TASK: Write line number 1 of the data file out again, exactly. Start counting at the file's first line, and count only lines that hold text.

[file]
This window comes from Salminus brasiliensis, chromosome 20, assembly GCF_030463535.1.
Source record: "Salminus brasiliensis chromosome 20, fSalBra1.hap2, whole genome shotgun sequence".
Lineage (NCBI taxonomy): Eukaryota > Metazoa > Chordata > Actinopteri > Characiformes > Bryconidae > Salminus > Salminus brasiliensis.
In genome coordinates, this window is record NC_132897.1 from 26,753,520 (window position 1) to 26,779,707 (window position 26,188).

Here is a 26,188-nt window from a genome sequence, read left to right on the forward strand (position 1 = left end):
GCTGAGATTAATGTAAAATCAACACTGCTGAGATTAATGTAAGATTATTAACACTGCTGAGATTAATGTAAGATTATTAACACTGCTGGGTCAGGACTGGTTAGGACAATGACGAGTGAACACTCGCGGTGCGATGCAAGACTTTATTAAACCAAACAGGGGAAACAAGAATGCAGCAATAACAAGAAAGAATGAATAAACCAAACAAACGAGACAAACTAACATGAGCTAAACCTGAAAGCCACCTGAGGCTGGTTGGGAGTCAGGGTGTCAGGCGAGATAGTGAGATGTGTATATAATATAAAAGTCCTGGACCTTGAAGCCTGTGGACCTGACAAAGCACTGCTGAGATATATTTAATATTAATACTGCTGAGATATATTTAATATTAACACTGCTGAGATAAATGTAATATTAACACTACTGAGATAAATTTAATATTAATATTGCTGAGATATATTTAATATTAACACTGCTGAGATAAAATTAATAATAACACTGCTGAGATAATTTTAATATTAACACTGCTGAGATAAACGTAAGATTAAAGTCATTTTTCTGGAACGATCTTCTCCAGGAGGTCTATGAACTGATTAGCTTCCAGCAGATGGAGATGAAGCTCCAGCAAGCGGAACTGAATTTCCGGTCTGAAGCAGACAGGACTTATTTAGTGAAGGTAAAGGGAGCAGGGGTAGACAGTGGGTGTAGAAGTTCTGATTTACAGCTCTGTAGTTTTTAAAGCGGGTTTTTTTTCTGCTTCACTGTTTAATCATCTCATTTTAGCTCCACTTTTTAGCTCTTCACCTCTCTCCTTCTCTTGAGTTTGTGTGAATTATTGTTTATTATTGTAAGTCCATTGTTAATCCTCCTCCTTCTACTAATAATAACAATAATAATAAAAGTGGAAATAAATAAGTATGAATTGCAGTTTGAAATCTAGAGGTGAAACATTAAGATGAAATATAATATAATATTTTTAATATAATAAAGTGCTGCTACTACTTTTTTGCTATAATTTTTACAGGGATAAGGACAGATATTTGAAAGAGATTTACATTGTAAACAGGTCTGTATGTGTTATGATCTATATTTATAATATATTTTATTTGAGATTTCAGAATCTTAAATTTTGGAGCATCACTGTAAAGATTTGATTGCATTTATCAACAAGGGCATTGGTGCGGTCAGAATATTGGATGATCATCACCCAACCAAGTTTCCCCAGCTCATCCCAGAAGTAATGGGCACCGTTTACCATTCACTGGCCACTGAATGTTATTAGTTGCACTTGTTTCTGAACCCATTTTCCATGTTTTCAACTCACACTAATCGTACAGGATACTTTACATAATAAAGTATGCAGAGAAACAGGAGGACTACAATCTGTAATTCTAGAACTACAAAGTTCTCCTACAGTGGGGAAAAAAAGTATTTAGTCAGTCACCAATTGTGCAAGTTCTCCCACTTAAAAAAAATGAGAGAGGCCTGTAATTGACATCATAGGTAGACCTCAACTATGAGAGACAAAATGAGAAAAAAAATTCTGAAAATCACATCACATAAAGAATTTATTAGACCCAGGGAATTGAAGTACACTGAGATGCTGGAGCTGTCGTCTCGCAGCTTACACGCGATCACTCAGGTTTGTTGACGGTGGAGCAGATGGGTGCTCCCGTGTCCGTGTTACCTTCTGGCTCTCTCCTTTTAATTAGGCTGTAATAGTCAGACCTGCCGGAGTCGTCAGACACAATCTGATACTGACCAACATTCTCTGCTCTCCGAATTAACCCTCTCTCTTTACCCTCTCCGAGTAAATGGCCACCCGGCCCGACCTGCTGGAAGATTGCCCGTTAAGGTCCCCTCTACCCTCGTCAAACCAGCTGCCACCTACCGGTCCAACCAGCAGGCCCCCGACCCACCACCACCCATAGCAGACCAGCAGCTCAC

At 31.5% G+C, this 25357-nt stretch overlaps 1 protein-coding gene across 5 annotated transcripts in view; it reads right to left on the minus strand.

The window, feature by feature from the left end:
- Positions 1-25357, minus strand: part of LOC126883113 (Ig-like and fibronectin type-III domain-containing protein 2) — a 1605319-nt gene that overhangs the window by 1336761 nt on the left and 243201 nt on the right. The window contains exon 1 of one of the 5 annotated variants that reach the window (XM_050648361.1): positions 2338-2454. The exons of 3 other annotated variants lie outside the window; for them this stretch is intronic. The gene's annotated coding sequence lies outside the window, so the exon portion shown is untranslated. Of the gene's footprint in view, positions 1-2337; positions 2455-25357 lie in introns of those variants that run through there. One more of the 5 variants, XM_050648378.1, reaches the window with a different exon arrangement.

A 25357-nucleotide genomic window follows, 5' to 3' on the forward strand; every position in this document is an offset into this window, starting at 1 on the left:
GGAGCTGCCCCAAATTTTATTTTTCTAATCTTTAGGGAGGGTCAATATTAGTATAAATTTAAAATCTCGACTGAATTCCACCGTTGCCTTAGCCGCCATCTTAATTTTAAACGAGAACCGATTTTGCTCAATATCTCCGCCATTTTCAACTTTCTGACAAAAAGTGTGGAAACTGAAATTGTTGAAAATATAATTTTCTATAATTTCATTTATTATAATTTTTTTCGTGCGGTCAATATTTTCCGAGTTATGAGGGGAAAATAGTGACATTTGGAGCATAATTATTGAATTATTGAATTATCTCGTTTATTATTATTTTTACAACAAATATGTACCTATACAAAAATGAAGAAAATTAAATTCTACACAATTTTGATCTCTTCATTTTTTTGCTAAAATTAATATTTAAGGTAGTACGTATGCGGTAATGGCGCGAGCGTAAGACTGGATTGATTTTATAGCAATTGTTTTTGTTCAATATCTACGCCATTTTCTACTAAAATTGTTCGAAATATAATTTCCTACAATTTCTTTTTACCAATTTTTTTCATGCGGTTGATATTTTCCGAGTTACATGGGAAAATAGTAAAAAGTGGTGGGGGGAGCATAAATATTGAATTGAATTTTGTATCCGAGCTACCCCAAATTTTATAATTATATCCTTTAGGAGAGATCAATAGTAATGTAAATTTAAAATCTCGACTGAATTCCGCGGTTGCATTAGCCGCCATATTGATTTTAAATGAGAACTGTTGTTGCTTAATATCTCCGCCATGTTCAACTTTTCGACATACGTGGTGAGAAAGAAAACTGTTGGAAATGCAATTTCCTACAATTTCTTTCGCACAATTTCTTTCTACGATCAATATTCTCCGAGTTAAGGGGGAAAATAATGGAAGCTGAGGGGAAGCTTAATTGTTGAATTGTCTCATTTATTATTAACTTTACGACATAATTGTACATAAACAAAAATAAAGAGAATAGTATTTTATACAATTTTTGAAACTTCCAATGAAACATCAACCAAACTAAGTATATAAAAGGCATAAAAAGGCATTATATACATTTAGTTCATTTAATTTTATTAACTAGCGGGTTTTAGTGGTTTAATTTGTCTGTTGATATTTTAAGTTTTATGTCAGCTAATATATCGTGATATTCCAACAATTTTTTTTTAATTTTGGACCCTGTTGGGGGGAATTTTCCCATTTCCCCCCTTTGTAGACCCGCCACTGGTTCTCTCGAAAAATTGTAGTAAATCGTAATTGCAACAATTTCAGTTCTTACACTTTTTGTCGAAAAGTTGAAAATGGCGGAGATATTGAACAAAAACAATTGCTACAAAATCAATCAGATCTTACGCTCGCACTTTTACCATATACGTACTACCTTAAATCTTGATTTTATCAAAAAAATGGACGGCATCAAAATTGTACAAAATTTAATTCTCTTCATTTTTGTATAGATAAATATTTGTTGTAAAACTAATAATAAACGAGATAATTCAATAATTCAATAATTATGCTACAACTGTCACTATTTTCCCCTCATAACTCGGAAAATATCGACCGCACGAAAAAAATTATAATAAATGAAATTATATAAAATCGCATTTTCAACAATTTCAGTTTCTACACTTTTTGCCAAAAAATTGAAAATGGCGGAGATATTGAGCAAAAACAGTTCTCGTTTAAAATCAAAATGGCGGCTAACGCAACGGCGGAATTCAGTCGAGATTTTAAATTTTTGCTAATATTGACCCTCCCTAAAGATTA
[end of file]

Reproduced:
This window comes from Salminus brasiliensis, chromosome 20, assembly GCF_030463535.1.